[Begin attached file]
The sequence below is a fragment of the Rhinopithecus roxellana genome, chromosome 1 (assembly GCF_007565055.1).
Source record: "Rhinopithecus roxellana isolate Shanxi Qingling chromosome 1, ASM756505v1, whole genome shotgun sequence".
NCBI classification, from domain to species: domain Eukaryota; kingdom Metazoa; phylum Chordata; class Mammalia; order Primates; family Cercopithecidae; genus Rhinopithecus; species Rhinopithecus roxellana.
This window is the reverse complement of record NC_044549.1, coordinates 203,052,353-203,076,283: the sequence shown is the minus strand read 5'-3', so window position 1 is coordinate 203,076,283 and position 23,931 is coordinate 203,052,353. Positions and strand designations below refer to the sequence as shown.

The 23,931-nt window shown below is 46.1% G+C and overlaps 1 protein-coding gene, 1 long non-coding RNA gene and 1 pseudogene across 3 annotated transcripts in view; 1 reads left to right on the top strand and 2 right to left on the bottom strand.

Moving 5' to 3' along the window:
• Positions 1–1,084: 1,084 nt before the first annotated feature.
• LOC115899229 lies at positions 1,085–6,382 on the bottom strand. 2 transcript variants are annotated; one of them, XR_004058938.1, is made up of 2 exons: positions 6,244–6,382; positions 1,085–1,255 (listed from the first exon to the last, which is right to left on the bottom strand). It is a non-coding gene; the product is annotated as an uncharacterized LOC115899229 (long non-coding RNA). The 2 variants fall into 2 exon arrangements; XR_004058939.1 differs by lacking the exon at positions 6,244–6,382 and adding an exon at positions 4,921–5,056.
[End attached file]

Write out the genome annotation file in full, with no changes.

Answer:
The sequence below is a fragment of the Rhinopithecus roxellana genome, chromosome 1 (assembly GCF_007565055.1).
Source record: "Rhinopithecus roxellana isolate Shanxi Qingling chromosome 1, ASM756505v1, whole genome shotgun sequence".
NCBI classification, from domain to species: domain Eukaryota; kingdom Metazoa; phylum Chordata; class Mammalia; order Primates; family Cercopithecidae; genus Rhinopithecus; species Rhinopithecus roxellana.
This window is the reverse complement of record NC_044549.1, coordinates 203,052,353-203,076,283: the sequence shown is the minus strand read 5'-3', so window position 1 is coordinate 203,076,283 and position 23,931 is coordinate 203,052,353. Positions and strand designations below refer to the sequence as shown.

The 23,931-nt window shown below is 46.1% G+C and overlaps 1 protein-coding gene, 1 long non-coding RNA gene and 1 pseudogene across 3 annotated transcripts in view; 1 reads left to right on the top strand and 2 right to left on the bottom strand.

Moving 5' to 3' along the window:
• Positions 1–1,084: 1,084 nt before the first annotated feature.
• LOC115899229 lies at positions 1,085–6,382 on the bottom strand. 2 transcript variants are annotated; one of them, XR_004058938.1, is made up of 2 exons: positions 6,244–6,382; positions 1,085–1,255 (listed from the first exon to the last, which is right to left on the bottom strand). It is a non-coding gene; the product is annotated as an uncharacterized LOC115899229 (long non-coding RNA). The 2 variants fall into 2 exon arrangements; XR_004058939.1 differs by lacking the exon at positions 6,244–6,382 and adding an exon at positions 4,921–5,056.